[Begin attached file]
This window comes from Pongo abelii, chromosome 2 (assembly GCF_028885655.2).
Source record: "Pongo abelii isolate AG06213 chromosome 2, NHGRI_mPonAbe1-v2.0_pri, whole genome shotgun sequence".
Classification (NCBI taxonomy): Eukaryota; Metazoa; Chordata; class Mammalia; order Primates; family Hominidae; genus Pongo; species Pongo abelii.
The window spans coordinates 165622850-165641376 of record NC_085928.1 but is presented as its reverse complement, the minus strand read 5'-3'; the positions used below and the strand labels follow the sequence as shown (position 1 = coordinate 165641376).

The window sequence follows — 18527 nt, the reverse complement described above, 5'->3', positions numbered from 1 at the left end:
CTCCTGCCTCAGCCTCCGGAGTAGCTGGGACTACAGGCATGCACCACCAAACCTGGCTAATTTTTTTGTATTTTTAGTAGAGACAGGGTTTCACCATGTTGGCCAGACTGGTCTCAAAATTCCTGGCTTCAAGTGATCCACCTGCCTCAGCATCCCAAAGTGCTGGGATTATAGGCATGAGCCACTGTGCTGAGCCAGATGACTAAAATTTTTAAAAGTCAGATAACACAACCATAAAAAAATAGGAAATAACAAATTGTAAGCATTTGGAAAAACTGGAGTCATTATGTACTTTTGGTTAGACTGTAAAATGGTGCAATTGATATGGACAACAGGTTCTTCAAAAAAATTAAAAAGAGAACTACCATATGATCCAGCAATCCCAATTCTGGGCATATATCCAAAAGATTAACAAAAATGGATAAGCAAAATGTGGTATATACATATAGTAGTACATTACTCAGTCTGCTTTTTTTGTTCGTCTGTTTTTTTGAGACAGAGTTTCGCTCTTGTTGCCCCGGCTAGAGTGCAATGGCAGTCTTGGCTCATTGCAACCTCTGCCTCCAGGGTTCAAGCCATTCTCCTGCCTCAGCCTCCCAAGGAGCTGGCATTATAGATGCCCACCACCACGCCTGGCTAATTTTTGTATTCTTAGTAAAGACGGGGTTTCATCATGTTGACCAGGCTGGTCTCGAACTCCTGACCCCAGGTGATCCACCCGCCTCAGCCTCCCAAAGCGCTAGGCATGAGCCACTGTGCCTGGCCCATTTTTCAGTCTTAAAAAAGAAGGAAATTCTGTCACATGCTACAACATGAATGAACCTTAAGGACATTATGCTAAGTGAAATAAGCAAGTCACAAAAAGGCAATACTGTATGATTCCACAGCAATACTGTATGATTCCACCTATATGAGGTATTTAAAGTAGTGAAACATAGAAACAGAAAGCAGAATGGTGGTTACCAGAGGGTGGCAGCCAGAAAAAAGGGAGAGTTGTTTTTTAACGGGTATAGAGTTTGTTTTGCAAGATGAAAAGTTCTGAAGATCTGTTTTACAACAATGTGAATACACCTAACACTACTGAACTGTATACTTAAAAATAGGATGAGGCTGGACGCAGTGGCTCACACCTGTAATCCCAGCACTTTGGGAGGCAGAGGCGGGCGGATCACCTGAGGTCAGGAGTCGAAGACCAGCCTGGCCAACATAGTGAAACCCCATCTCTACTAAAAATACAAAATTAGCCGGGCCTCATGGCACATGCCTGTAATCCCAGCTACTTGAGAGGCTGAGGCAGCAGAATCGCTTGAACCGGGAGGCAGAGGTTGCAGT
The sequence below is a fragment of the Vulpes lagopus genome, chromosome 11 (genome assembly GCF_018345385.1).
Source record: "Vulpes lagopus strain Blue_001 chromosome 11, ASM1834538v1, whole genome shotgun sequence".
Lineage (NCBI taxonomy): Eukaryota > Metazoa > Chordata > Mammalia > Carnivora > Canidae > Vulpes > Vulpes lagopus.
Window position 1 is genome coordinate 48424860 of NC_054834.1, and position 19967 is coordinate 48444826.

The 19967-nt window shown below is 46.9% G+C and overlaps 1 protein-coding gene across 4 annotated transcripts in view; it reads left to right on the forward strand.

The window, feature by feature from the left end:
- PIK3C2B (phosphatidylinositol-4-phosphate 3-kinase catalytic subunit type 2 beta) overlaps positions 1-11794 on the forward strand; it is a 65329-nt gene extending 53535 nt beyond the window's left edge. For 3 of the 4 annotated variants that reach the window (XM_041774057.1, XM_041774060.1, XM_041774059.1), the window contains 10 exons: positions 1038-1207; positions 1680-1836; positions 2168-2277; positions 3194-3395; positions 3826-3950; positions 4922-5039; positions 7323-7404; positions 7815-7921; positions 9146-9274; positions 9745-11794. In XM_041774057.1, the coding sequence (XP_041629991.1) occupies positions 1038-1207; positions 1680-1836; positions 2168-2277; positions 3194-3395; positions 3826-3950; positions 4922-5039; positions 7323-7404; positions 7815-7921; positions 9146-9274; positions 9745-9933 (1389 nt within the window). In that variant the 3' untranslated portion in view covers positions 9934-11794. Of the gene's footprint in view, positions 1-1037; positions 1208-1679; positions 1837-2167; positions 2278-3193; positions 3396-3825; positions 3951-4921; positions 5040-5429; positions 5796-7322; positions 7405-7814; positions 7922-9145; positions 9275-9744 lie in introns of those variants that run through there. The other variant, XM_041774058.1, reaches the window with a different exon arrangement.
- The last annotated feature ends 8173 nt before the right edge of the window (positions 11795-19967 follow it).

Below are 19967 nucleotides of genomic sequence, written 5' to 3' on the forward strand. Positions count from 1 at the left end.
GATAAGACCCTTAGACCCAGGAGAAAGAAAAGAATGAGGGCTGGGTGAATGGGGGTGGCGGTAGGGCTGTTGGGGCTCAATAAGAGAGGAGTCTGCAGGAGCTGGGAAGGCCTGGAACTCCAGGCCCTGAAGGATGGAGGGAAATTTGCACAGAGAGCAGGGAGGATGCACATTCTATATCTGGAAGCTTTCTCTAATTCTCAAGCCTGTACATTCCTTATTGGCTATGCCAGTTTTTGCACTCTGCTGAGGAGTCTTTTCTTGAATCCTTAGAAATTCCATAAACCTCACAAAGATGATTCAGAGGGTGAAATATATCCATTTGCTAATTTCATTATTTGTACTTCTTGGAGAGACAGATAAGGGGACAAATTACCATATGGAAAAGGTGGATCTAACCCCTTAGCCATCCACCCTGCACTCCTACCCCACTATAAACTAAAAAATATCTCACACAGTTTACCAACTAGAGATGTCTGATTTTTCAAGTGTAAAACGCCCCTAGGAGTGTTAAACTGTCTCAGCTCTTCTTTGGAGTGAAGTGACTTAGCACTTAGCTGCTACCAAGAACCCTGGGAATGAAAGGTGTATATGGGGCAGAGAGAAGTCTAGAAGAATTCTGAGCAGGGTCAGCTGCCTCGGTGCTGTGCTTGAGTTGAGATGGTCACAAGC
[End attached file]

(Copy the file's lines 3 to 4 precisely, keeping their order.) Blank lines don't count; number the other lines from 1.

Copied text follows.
Classification (NCBI taxonomy): Eukaryota; Metazoa; Chordata; class Mammalia; order Primates; family Hominidae; genus Pongo; species Pongo abelii.
The window spans coordinates 165622850-165641376 of record NC_085928.1 but is presented as its reverse complement, the minus strand read 5'-3'; the positions used below and the strand labels follow the sequence as shown (position 1 = coordinate 165641376).